So the idea is that each individual transformer, i.e., micro service, has to be able to react not only to its environment but also to the system as a whole. And then what you layer in is AI or fast data analytics...
MH: For predictive...?
DD: For predictive analysis, exactly. So what that allows you to do is that even though each microservice is very baked into its DNA, this notion of reactive, you are now able to optimize that ability because you're able to predict the future within some delta of error and give it more information, you -- based on historical analysis and some transformation of algorithms, you believe that the future is going to be X, and so you can begin to prepare for it.
So another example I like to use is you are going out in the woods or camping or something and you have the appropriate equipment for rain, snow, sleet, hail, all that kind of stuff. However, it would be nice if you could optimize it and you would know that, you know, it's going to rain, so I don't need a heavier coat. Even though the heavier coats will do both...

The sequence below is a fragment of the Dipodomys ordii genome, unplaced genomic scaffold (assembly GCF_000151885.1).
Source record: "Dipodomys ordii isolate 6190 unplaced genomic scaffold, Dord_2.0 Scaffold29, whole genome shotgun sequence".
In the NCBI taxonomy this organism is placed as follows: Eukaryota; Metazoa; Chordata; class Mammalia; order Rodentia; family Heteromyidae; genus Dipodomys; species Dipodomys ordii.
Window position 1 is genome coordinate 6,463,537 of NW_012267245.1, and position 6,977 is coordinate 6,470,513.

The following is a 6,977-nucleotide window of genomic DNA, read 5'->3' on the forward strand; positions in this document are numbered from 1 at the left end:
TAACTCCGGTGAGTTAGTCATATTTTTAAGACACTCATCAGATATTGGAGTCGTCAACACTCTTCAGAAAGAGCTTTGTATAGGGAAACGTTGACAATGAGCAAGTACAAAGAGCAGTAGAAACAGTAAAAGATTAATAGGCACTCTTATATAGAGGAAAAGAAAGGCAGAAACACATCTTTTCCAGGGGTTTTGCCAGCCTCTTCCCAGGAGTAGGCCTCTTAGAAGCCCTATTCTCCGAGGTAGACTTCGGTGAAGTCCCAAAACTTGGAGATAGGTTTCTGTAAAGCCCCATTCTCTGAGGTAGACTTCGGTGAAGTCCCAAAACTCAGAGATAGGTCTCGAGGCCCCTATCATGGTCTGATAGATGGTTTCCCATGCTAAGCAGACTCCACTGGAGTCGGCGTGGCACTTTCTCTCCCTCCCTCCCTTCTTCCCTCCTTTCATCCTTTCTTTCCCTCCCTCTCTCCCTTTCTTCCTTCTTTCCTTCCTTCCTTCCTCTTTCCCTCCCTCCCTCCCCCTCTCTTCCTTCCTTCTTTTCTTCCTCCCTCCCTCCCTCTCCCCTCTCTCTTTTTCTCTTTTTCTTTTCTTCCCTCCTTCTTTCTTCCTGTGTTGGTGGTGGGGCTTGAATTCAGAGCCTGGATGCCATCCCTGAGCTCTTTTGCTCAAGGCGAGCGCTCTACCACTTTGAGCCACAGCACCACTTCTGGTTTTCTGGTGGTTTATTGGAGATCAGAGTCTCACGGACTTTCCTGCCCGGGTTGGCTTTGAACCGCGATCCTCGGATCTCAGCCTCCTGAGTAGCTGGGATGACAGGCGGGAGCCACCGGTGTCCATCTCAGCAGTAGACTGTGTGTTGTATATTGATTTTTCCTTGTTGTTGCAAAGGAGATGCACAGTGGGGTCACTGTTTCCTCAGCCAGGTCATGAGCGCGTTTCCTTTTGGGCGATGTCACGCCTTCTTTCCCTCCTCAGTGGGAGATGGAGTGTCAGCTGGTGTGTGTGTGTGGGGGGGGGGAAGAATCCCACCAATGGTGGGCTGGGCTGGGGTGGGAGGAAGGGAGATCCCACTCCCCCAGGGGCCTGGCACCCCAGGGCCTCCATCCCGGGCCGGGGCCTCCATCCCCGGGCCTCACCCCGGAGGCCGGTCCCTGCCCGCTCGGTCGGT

MH: But it's not freezing...
DD: It's not freezing, right. So you can perform more efficiently and less costly.
MH: So in today's world when someone thinks about the architecture that their company is trying to build for delivering software to their customers, how do they think reactively? How do they think about the architecture that they need to build rather than the one that they have? What are the first things that they do to build that reactive architecture?